From the Boidem - 
an occasional column on computers and information technologies in everyday life

November 28 , 2006*: Don't Bogart that Info

People frequently assume that I'm a Wikipedian. On the face of things I suppose that that's a rather logical assumption. I write rather obsessively (and certainly more obsessively than elegantly), there are at least a handful of topics with which I'm familiar enough to perhaps make passing on my knowledge a worthwhile endeavor, and I hold a deep-felt conviction that the web should be a repository for human knowledge. I'm also a strong believer in the power of the collective. And as though that's not enough, I've been following the Wikipedia from long before it skyrocketed into being a favorite web property. With all of these characteristics, my confession that not only have I never written anything in the Wikipedia, but that I honestly have no urge to do so, has caused more than a few eyebrows to be raised.

Admittedly, there seems to be something strange going on here. How can someone who seems to so fully fit the image not be taking an active role in such an important and impressive collective knowledge enterprise? My reasons are both pragmatic and ideological (and stem from experience as well). I definitely think that there's a need for an encyclopedic resource on the web. What's more, as far as resources go, I don't find much fault with the Wikipedia. My problem with the Wikipedia is that, as I've become more and more convinced over the last few years, such a resource goes against the very essence of the web.

Personally, I find it quite strange that among all the questions that might be asked about the Wikipedia, or for that matter, about any encyclopedia, one basic question seems to be readily, almost willingly, passed over, perhaps even purposefully avoided: Just why is it that we want an encyclopedia, anyway? There's no doubt that an encyclopedia is a source of information, perhaps even of knowledge. But it's the sort of source that provides answers to questions rather than generates questions. We expect an encyclopedia to be definitive. We turn to it because we find it hard to live with doubt. That being the case, the actual fact that we've learned is ultimately less important than the fact that we've found a fact, and that after finding what we were looking for, we're no longer in doubt. We may not know everything, but everything is knowable.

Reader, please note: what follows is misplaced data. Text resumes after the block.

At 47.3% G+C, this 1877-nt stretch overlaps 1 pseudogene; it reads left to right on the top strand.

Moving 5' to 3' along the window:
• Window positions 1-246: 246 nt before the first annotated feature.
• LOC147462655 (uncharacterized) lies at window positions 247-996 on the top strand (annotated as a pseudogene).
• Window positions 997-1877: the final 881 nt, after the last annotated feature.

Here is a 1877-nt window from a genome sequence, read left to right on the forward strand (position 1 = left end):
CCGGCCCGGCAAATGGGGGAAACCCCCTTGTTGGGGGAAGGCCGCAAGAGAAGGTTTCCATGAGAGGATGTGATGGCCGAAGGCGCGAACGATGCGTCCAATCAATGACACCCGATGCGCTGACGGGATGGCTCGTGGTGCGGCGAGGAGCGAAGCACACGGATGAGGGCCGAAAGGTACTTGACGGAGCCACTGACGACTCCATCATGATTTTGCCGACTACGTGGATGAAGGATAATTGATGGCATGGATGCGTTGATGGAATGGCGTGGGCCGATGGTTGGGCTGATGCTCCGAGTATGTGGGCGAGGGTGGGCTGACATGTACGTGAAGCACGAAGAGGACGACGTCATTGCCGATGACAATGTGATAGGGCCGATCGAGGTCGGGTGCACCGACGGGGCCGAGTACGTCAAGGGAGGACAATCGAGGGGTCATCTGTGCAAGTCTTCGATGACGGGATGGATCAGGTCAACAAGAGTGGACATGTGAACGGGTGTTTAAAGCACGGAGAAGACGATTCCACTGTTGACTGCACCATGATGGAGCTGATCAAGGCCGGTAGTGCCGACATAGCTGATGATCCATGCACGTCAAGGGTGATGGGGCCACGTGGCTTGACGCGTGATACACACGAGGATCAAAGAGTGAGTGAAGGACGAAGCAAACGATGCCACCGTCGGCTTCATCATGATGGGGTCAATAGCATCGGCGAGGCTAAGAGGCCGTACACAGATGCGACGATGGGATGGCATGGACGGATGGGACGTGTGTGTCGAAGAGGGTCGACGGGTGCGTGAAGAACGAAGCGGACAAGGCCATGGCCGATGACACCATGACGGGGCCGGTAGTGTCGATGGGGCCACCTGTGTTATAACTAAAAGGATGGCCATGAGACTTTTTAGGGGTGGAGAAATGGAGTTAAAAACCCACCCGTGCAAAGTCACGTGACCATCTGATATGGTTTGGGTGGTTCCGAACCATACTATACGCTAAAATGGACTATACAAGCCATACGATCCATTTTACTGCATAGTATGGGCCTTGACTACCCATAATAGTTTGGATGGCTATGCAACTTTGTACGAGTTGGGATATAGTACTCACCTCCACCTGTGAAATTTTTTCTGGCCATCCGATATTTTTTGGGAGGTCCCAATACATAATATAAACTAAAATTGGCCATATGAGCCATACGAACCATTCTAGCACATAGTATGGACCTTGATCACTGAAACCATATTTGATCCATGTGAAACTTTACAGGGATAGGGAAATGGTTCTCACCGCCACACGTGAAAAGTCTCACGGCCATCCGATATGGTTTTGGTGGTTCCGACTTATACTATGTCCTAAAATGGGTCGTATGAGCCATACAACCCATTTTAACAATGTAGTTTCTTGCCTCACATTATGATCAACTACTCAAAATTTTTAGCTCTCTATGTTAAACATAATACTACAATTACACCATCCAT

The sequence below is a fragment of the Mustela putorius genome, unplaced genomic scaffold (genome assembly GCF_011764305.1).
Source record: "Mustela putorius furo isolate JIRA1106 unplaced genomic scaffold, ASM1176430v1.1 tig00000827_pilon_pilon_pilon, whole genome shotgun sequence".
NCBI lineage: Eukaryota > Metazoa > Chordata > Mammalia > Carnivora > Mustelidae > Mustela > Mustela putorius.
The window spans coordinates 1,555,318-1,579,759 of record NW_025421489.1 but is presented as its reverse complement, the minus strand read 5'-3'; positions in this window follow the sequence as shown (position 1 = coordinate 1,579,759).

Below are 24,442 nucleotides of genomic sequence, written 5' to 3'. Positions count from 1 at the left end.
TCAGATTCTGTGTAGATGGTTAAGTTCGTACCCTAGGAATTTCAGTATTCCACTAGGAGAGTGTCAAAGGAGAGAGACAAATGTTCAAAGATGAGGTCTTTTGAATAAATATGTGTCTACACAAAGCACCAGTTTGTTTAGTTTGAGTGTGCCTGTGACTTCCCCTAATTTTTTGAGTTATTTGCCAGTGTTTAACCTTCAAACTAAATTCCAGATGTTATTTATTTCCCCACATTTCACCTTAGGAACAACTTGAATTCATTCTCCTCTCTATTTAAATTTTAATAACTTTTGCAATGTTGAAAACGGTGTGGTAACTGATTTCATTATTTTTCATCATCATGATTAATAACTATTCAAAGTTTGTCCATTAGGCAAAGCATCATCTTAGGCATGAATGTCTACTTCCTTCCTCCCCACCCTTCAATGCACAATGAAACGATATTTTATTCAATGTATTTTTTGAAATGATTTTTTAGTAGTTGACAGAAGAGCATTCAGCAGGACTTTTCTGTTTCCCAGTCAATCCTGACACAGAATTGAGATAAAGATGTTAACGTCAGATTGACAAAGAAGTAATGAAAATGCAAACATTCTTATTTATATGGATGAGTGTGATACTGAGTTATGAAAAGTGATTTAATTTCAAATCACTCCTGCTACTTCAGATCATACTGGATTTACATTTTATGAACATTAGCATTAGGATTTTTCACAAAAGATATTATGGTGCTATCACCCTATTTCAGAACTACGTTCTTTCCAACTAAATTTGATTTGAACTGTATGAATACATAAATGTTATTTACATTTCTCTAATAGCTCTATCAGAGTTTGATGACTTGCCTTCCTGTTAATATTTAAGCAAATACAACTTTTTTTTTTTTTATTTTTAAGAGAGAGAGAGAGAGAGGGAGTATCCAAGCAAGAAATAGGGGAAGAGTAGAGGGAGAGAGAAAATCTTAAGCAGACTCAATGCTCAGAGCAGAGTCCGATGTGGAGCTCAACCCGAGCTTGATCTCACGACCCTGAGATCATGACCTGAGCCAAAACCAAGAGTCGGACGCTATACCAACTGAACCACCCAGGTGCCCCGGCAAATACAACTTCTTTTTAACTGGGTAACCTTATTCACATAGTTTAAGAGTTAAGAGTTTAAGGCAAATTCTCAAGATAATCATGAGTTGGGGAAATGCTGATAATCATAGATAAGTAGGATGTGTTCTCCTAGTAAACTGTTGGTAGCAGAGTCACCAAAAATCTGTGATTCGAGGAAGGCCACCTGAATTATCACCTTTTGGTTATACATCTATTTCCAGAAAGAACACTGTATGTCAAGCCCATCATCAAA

This "knowability" carries with it connotations of objectivity. We get the impression that it's possible to stand outside of things and to observe them from above. Because an encyclopedia houses, even organizes, human knowledge, when we browse through it's pages we're also reassuring ourselves that there's still order in the world - something far from obvious in a post-modernist society. And this perhaps explains why neutrality is so important - not simply in any encyclopedia, but particularly so in the Wikipedia that can't rely on a claim of verifiable expertise on which to defend what's written in its pages. We assume that presenting a "Neutral Point of View" (something the Wikipedia describes as a central goal) is a sign of being accurate and believable. If our source doesn't have an axe to grind, we can relate to it as being dependable and authoritative. Considering, however, that in today's post-modernist world even "not having an axe to grind" is a sort of an axe, it may ultimately be impossible to achieve a truly neutral point of view. A fascinating glimpse into the perhaps Sisyphean attempt to achieve neutrality is offered us by Marshall Poe, in the August, 2006 issue of Atlantic Online where he examines the attempt to reach an agreed upon definition of abortion in the lead sentence of the Wikipedia entry on that subject. Some subjects are undoubtedly more difficult to approach in a neutral manner than others, but for anyone adamant about a particular topic (and if you're not adamant about it why go to the trouble of writing an encyclopedia entry about it?) striving to achieve neutrality would seem to be more of a hindrance that an aid.